The 1920-1921 depression was a textbook example of how to handle an economic downturn.
When it comes to diagnosing the causes of the Great Depression and prescribing cures for our present recession, the pundits and economists from the biggest schools typically argue about two different types of intervention. Big-government Keynesians, such as Paul Krugman, argue for massive fiscal stimulus—that is, huge budget deficits—to fill the gap in aggregate demand. On the other hand, small-government monetarists, who follow in the laissez-faire tradition of Milton Friedman, believe that the Federal Reserve needs to pump in more money to prevent the economy from falling into deep depression. Yet both sides of the debate agree that it would be utter disaster for the government and Fed to stand back and allow market forces to run their natural course after a major stock market or housing crash.
In contrast, many Austrian economists reject both forms of intervention. They argue that the free market would respond in the most efficient manner possible after a major disruption (such as the 1929 stock market crash or the housing bubble in our own times). As we shall see, the U.S. experience during the 1920–1921 depression—one that the reader has probably never heard of—is almost a laboratory experiment showcasing the flaws of both the Keynesian and monetarist prescriptions.
The 1929–1933 Great Contraction
Despite what many readers undoubtedly “learned” in their history classes as children, Herbert Hoover behaved like a textbook Keynesian following the 1929 stock market crash. In conjunction with Treasury Secretary Andrew Mellon, Hoover achieved an across-the-board one percentage point reduction in income tax rates applicable to the 1929 tax year.
Hoover didn’t stop with tax cuts to bolster “aggregate demand”—though analysts at that time would not have used the term. He also signed into law massive increases in the federal budget, with fiscal year (FY) 1932 spending rising 42 percent above 1930 levels. Hoover ran unprecedented peacetime deficits, which stood in sharp contrast to his predecessor Calvin Coolidge, who had run a budget surplus every year of his presidency. In fact, in the 1932 election, FDR campaigned on a balanced budget and excoriated the reckless spending record of the Republican incumbent.
It wasn’t merely that Hoover spent a bunch of money. He spent it on just the types of things that we associate today with Roosevelt’s New Deal. For example, he signed off on numerous public-works projects, including the Hoover Dam. Of particular relevance today is the Reconstruction Finance Corporation (RFC) established under Hoover, which quickly injected more than $1 billion to prop up troubled banks that had made bad loans during the boom years of the late 1920s—and this was when $1 billion really meant something.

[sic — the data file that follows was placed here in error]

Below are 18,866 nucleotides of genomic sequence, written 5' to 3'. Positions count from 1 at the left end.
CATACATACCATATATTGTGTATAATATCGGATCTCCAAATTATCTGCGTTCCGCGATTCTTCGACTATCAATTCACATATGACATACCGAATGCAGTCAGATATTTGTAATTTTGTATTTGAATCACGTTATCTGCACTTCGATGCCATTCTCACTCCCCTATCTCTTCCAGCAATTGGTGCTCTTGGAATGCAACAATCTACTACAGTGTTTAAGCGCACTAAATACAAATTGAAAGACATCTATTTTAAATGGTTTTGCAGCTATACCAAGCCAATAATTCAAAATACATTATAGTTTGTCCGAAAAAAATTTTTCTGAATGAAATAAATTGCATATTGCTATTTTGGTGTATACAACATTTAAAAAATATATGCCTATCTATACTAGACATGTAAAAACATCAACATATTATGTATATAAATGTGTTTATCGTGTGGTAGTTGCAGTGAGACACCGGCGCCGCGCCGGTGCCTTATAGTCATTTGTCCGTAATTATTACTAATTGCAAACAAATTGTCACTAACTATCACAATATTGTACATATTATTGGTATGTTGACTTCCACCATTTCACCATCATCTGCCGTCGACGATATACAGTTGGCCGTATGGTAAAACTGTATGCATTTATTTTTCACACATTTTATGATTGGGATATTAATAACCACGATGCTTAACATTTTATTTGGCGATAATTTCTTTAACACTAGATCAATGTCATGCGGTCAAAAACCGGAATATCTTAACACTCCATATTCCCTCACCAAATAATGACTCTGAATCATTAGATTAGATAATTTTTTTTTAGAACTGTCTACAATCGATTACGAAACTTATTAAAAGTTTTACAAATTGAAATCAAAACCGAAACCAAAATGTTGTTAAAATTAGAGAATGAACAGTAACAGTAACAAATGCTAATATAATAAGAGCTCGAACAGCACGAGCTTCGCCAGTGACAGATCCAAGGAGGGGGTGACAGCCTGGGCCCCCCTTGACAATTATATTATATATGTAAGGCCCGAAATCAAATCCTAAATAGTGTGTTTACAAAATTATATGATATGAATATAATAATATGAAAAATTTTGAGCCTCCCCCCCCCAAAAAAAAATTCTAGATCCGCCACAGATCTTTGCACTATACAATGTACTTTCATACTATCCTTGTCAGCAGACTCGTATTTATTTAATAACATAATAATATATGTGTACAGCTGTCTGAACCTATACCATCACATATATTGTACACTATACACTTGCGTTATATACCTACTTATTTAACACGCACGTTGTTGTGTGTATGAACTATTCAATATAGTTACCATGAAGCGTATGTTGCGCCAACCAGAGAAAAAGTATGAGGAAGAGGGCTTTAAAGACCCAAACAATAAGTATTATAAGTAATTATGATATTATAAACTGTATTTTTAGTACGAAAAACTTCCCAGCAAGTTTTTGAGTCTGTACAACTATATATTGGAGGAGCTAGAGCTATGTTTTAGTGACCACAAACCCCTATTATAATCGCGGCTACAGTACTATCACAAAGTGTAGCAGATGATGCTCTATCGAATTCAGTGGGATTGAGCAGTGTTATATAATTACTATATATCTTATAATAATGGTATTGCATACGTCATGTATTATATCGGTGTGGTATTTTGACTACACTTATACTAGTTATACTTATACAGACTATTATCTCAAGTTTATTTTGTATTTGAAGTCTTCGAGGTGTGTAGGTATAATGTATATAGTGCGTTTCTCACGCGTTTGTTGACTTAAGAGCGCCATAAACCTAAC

It is true that Hoover eventually blinked and raised taxes in 1932, in an effort to reduce the federal budget deficit. Today’s Keynesians point to this move as proof that reducing deficits is a bad idea in the middle of a depression. Yet an equally valid interpretation is that it’s horrible to hike tax rates in the middle of an economic disaster. After the bold tax cuts pushed through by Andrew Mellon in the 1920s, the top marginal income-tax rate in 1932 stood at 25 percent. The next year, because of Hoover’s desire to close the budget hole, the top income tax rate was 63 percent. Given this extraordinary single-year rate hike, it is no wonder that 1933 was the single worst year in U.S. economic history. (For what it’s worth, the FY 1933 budget deficit was still huge, coming in at 4.5 percent of GDP. Despite the huge rate hikes, federal tax revenues only increased 3.8 percent from FY 1932 to FY 1933.)
So we see that the standard Keynesian story, which paints Herbert Hoover as a do-nothing liquidationist, is completely false. Yet Milton Friedman’s explanation for the Great Depression is almost as dubious. Following the stock market crash, the New York Federal Reserve Bank immediately slashed its discount rate—how much it charged on loans—in an attempt to provide relief to the beleaguered financial system. The New York Fed continued to slash its discount rate over the next two years, pushing it down to 1.5 percent by May 1931. At that time, this was the lowest discount rate the New York Fed had ever charged since the establishment of the Federal Reserve System in 1913.
It wasn’t merely that the Fed (along with other central banks around the world) was charging an unusually low rate on loans it advanced from its discount window. The entire mentality of central bankers was different during the early years of the Great Depression. Writing in 1934, Lionel Robbins first noted that during previous crises, the solution had been for central banks to charge a high discount rate to separate the wheat from the chaff. Those firms that were truly solvent but illiquid would be willing to pay the high interest rates on central-bank loans to get them through the storm. Firms that were simply insolvent, on the other hand, would know the jig was up because they couldn’t afford the high rates. Yet this tough love was not administered after the 1929 crash, as Robbins explained:
“In the present depression we have changed all that. We eschew the sharp purge. We prefer the lingering disease. Everywhere, in the money market, in the commodity markets and in the broad field of company finance and public indebtedness, the efforts of Central Banks and Governments have been directed to propping up bad business positions.”